New Diabetes Drug Is Activated with Light

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A new drug for type 2 diabetes could be activated exactly when it's needed by shining a blue light on the skin, and might one day give patients with the disease more control over their blood sugar levels, some researchers say.

In a new study, researchers adapted an existing diabetes drug so that it is active only when it is exposed to blue light. Once active, the drug was able to stimulate the release of the hormone insulin from pancreatic cells in a lab dish, the study found. (In people with type 2 diabetes, insulin doesn't work normally, or is not produced in sufficient amounts, which leads to high blood sugar levels.)

Because the study involved only cells in a lab dish, there's a long way to go before a treatment based on this drug could be available to patients, said study researcher Dr. David Hodson, of the Department of Medicine at Imperial College London in the United Kingdom. But in theory, patients could swallow such a drug, and when they need it, they could shine a blue light on their abdomen to activate the drug within the pancreas, the researchers said.

Only a small amount of blue light is needed, and the drug becomes inactive once the light is turned off, they said. [5 Diets That Fight Diseases]

"In principle, this type of therapy may allow better control over blood sugar levels because it can be switched on for a short time when required after a meal," Hodson said in a statement. "It should also reduce complications by targeting drug activity to where it's needed, in the pancreas."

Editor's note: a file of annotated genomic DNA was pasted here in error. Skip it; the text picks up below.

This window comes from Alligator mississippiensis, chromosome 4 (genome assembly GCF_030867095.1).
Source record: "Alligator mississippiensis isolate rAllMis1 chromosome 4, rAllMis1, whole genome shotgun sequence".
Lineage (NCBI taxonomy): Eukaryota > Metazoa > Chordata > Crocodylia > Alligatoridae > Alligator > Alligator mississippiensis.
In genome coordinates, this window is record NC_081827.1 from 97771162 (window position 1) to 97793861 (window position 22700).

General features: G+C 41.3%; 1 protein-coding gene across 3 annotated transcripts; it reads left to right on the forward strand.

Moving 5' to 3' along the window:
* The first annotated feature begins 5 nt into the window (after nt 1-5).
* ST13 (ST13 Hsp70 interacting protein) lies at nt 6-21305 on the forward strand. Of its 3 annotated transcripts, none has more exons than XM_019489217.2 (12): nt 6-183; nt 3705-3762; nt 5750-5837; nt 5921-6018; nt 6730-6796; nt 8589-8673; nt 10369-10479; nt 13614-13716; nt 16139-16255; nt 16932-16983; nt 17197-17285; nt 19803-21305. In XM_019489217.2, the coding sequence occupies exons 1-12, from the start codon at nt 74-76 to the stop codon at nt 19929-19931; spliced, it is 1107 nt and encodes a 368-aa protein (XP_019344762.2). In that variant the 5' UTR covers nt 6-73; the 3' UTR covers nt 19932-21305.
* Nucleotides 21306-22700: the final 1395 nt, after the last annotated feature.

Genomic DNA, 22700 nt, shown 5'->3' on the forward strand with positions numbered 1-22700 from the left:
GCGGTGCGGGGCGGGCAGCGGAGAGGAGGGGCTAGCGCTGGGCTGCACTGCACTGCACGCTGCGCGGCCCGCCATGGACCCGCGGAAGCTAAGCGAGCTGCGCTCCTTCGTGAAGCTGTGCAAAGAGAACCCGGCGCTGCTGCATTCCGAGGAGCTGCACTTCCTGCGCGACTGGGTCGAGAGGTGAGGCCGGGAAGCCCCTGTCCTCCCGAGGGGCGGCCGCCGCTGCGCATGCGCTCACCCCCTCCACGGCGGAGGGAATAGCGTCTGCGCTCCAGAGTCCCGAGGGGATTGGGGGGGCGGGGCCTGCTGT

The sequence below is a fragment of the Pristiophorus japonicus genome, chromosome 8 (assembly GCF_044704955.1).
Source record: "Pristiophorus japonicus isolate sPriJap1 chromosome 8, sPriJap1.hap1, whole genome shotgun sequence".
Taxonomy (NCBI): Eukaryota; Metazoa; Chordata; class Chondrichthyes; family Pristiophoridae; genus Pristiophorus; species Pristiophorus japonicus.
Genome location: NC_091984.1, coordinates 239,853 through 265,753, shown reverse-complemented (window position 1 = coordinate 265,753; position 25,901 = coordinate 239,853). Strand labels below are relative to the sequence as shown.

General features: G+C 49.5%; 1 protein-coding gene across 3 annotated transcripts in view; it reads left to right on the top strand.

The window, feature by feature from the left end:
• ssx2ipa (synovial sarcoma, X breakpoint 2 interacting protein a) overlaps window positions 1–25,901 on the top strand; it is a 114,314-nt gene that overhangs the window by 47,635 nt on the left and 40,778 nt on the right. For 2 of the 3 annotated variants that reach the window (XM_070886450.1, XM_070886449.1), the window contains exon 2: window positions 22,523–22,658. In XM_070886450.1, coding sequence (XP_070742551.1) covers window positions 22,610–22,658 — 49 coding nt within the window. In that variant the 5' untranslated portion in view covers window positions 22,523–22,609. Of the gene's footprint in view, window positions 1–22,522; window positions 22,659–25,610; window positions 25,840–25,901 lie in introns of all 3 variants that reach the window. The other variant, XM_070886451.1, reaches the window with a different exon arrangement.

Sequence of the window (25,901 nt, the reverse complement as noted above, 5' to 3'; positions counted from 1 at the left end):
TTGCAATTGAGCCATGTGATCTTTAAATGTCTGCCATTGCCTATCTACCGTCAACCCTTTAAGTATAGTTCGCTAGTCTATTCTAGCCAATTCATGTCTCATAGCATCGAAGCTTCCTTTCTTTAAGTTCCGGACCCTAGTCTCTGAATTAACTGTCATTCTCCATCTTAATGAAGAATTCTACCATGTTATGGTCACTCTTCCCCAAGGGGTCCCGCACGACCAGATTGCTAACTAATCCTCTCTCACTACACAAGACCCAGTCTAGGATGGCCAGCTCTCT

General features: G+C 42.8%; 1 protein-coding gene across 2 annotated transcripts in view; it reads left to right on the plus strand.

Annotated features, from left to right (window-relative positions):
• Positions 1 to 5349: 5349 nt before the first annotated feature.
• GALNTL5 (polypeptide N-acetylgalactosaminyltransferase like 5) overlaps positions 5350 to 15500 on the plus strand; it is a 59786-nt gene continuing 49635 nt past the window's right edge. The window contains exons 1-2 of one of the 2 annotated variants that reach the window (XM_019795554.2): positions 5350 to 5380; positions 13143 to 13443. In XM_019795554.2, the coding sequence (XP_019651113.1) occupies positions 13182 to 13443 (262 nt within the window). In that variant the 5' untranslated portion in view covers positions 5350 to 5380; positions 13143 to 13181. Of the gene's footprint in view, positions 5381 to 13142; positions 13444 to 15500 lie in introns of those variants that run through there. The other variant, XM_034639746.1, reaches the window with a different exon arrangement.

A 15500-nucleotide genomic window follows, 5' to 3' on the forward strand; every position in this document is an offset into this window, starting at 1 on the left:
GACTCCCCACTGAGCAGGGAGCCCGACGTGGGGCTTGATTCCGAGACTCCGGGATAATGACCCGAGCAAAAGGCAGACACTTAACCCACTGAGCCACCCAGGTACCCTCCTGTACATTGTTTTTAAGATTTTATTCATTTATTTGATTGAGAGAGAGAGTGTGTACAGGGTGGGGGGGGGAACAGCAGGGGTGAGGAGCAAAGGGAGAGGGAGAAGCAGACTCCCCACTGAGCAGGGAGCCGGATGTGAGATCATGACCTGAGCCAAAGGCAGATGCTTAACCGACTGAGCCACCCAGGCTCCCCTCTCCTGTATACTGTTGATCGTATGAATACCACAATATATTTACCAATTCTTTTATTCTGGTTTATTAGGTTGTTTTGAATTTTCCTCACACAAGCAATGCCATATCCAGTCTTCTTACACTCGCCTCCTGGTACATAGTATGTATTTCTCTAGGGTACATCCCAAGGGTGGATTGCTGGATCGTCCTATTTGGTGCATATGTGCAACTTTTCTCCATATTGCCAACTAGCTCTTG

Currently, some drugs for type 2 diabetes can cause side effects because they act on other organs, such as the brain and the heart, and they can sometimes stimulate the release of too much insulin.

"Work on light-activated medications is still at a relatively early stage," Dr. Richard Elliott, from Diabetes UK, a charity organization that funded the study, said in a statement. "But this is, nevertheless, a fascinating area of study that, with further research, could help to produce a safer, more tightly controllable version" of diabetes therapies, Elliott said.

The study is published today (Oct. 14) in the journal Nature Communications.

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Rachael Rettner

Rachael is a Live Science contributor, and was a former channel editor and senior writer for Live Science between 2010 and 2022. She has a master's degree in journalism from New York University's Science, Health and Environmental Reporting Program. She also holds a B.S. in molecular biology and an M.S. in biology from the University of California, San Diego. Her work has appeared in Scienceline, The Washington Post and Scientific American.